The MIT Kerberos administration daemon (kadmind) contains a stack buffer overflow that may allow a remote, authenticated attacker to execute arbitrary code or cause a denial of service.
A vulnerability exists in the way the principal renaming operation used by the Kerberos administration daemon handles strings and a fixed-size stack buffer. This vulnerability may cause a buffer overflow vulnerability that could allow a remote, authenticated user to execute arbitrary code. According to MIT krb5 Security Advisory MITKRB5-SA-2007-005:
The kadmind code which performs the principal renaming operation passes unchecked string arguments to a sprintf() call which has a fixed-size stack buffer as its destination. These strings are the old and new principal names passed to the rename operation. The attacker needs to authenticate to kadmind to perform this attack, but no administrative privileges are required because the vulnerable code executes prior to privilege verification.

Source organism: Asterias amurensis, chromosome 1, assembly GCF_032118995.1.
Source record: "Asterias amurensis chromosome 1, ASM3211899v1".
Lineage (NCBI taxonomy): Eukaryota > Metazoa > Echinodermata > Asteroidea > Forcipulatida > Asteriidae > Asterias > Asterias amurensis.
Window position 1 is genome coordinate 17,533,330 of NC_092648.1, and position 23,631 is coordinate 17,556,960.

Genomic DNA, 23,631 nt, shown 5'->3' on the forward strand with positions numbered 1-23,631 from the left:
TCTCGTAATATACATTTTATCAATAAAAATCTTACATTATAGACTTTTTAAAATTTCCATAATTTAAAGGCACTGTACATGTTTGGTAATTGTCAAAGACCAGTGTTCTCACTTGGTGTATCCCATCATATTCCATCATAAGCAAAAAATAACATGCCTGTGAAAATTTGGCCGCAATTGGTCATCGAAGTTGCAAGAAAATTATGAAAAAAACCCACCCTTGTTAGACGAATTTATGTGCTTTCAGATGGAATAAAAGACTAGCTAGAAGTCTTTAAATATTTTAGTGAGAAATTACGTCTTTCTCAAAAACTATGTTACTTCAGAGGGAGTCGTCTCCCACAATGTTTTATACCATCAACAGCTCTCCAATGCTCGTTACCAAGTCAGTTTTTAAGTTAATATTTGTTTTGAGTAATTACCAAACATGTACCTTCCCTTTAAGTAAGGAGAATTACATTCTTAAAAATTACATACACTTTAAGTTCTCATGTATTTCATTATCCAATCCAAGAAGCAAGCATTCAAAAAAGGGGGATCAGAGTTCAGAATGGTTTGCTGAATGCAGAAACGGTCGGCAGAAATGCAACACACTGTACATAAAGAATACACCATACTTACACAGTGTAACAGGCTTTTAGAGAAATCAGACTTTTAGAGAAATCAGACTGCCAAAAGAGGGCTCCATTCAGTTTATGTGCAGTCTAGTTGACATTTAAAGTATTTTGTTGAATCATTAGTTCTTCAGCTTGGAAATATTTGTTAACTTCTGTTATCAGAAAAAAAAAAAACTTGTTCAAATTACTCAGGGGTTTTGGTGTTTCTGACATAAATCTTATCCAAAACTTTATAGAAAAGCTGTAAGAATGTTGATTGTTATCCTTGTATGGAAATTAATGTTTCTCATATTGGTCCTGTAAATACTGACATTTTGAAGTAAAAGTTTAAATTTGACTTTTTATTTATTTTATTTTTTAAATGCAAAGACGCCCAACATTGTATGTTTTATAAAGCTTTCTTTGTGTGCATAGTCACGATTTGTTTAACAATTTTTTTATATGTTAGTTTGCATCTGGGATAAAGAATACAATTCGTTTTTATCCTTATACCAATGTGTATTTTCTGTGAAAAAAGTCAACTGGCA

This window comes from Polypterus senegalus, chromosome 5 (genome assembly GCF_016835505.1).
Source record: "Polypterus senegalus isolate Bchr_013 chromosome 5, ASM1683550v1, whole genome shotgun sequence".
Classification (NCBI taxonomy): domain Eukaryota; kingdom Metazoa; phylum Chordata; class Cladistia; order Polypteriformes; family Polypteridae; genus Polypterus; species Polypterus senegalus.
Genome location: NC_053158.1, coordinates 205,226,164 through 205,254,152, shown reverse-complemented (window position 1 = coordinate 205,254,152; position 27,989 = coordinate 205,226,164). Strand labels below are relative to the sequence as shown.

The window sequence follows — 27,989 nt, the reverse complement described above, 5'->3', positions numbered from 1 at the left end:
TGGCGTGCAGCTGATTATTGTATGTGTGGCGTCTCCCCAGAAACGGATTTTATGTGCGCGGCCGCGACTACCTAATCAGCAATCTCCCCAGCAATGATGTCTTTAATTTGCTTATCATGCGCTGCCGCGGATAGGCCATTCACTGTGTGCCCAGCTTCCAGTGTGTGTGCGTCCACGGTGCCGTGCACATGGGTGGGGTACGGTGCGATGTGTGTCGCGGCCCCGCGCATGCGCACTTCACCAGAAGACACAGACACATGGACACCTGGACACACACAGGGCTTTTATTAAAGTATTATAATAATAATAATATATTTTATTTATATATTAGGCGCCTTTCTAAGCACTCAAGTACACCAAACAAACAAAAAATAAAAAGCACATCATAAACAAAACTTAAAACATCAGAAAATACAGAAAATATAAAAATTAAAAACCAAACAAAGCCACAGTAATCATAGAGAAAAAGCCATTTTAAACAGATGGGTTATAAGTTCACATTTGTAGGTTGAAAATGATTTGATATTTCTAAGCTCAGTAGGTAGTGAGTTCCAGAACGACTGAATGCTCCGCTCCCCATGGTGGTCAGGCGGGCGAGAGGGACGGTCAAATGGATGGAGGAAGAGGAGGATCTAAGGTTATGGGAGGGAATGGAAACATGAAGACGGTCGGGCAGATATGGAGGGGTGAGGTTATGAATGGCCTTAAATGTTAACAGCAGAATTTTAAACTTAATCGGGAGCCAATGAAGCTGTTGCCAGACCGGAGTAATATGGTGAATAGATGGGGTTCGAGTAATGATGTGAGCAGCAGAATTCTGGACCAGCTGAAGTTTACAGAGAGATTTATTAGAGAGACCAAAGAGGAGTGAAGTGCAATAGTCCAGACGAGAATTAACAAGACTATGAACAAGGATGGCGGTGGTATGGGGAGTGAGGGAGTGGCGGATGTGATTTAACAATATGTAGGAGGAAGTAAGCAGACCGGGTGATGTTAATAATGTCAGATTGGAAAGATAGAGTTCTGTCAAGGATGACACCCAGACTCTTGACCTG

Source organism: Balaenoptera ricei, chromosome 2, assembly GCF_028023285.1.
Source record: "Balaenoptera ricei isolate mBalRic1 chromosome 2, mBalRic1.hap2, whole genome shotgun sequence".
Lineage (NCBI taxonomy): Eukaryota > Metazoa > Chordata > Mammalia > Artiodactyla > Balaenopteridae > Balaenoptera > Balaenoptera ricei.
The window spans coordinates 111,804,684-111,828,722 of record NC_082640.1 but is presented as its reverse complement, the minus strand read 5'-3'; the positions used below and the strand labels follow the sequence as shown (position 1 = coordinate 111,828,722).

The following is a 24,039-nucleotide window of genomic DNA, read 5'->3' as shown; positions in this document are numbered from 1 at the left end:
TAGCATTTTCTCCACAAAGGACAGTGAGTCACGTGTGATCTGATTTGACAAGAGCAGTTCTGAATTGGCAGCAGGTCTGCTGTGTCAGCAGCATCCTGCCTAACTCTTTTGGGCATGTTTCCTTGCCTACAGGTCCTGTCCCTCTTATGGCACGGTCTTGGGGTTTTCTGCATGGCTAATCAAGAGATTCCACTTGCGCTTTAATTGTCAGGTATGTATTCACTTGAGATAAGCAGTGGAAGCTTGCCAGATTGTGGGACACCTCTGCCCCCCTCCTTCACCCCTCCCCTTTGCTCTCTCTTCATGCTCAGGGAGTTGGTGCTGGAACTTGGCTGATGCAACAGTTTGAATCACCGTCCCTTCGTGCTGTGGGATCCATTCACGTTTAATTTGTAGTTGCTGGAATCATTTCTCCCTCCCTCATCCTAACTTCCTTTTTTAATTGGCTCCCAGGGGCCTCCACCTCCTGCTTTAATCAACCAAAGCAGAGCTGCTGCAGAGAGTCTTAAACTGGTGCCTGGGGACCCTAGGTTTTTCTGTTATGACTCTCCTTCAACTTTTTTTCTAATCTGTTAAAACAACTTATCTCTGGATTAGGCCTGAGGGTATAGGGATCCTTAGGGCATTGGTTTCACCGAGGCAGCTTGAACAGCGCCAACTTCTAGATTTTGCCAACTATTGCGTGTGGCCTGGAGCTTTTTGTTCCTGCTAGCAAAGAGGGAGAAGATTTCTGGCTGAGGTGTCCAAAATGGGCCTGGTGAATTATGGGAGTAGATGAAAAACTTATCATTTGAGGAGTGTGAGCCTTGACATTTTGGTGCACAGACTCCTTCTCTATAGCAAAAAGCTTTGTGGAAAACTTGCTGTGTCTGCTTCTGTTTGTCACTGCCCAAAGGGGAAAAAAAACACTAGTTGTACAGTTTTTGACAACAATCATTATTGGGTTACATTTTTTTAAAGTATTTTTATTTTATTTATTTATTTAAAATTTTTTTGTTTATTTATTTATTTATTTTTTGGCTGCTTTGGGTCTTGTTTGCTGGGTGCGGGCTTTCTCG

A remote, authenticated user may be able to execute arbitrary code on an affected system or cause the affected program to crash, resulting in a denial of service. Secondary impacts of code execution include complete compromise of the Kerberos key database.
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Thanks to MIT for reporting this vulnerability, who in turn credit an anonymous discoverer working with iDefense.
|Date First Published:||2007-06-26|
|Date Last Updated:||2007-08-14 20:06 UTC|